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Monday, September 01, 2014         

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Steady Sakamoto takes state stroke-play crown

By Ann Miller

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Kat Wade / Special to the Star-AdvertiserNicole Sakamoto tied the tournament record with a 4-under 212.

Kalani High graduate Nicole Sakamoto has played four golf tournaments in Hawaii the past two years and won them all, holding off every precocious challenger.

Sakamoto captured her second straight State Women's Stroke Play Championship on Thursday at Mid-Pacific Country Club. It came six days after the James Madison senior successfully defended her state match-play title.

Cyd Okino, a Punahou graduate about to start her collegiate career at the University of Washington, was second both weeks.

Sakamoto closed with a 1-under 71 Thursday to tie the tournament record of 4-under 212 set by Stephanie Kono in 2003. Okino also shot 71 to finish five shots back in the next-to-last group.

"I was thinking maybe if I shot 68 I might have a realistic chance," Okino said. "But I knew watching her practice that she's not going to make many mistakes at all."

The only golfer who had a realistic shot at catching the imperturbable Sakamoto the final day was 15-year-old Ciera Min. She was right with her for 3-plus hours.

The Waiakea junior, who works with Hawaii Golf Hall of Famer Kevin Hayashi in Hilo, was playing her first adult event. She trailed by one going into the final round and led after Sakamoto bogeyed the first two holes.

After 13 holes they were tied and no one else was within six.

"Everything about her game," Sakamoto said of Min, "is good."

Min's bogey at No. 14 gave Sakamoto the lead alone. A spike-mark-induced double bogey at No. 17 left Sakamoto two up going into the final hole. Min pulled her drive behind a tree and ended up taking nine, finishing with 77 and a stunned look even her upbeat personality could not hide.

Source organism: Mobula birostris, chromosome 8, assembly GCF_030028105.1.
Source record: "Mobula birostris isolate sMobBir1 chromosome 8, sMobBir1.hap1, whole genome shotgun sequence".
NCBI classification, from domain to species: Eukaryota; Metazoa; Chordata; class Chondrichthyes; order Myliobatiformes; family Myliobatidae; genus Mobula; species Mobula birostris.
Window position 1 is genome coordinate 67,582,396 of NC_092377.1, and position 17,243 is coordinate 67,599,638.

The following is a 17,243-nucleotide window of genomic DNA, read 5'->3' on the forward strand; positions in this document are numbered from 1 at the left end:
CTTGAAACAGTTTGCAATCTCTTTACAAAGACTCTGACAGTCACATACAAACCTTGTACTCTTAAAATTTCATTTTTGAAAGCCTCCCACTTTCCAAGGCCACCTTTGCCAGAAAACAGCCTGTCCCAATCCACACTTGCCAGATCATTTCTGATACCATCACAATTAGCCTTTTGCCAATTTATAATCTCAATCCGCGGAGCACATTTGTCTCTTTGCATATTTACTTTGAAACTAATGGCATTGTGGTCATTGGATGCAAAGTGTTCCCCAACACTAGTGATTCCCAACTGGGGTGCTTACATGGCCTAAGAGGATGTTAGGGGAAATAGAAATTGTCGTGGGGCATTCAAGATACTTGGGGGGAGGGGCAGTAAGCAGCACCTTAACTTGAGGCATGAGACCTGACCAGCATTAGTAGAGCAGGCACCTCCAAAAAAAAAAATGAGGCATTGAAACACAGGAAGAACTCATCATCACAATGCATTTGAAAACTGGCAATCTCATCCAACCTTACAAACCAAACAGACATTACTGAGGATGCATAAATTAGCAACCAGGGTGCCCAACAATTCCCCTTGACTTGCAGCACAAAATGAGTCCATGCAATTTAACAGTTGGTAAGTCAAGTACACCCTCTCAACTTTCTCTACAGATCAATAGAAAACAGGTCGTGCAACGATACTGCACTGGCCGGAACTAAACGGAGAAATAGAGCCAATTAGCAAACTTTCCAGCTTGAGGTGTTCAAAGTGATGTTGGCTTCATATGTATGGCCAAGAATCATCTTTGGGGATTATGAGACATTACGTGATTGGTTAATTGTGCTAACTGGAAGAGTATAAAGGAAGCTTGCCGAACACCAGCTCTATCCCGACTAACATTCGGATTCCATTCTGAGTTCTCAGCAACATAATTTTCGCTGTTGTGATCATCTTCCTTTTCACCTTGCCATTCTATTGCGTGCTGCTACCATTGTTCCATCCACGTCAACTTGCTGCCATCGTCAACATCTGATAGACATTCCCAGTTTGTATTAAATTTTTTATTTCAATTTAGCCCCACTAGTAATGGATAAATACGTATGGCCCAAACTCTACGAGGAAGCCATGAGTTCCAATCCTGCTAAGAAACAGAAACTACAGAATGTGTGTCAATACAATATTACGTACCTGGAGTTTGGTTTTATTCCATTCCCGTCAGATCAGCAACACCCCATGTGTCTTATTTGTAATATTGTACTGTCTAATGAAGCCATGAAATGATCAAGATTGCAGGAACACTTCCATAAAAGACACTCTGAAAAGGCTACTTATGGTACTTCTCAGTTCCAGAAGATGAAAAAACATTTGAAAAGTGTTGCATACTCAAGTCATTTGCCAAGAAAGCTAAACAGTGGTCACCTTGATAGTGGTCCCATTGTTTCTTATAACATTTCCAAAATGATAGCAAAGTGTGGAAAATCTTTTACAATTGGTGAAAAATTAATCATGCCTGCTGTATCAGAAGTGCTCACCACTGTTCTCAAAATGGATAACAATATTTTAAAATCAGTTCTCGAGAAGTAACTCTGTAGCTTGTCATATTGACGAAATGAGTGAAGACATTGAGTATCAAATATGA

"I was looking at my scorecard on 16 and I told my caddie, ‘I have all these fours. I want something lower than a four,'" Min said. "Then I doubled for a six, then I had a nine.

"Learning experience, I guess. Anything can happen, at any time. Definitely. Never give up."

It was similar to last year, when 12-year-old Mariel Galdiano — who qualified for the U.S. Women's Open this year —led Sakamoto by a shot going into the 17th, only to take a 10. "I just kept it together longer," Sakamoto explained. "I've been through everything."

Both juniors, so spectacular for so long in their adult debuts, could not keep up with Sakamoto. No one could and no one has the past two years, with coach/Hall of Famer Lance Suzuki on her bag.

Sakamoto might not be the most gifted or talented female golfer in Hawaii, but she has been the most consistent here the past two summers. It has made the difference, along with the confidence that comes from qualifying for NCAA Regionals and winning here after six frustrating top-five finishes.

"It's getting easier to control my game, I guess," Sakamoto said. "And my nerves."

College experiences will come soon for Okino, a two-time state match play champ. Galdiano; Min, who was third at 219; and 13-year-old Allisen Corpuz (76—220), who finished fourth, will get them in time.

"I'm still worried about them," Sakamoto said. "They are only going to get better."

Sakamoto graduates in May with a major in sports management and a minor in business. She plans to turn pro after next summer and hopes to return for the Jennie K. Invitational — the year's first local major — for the first time since she started college.






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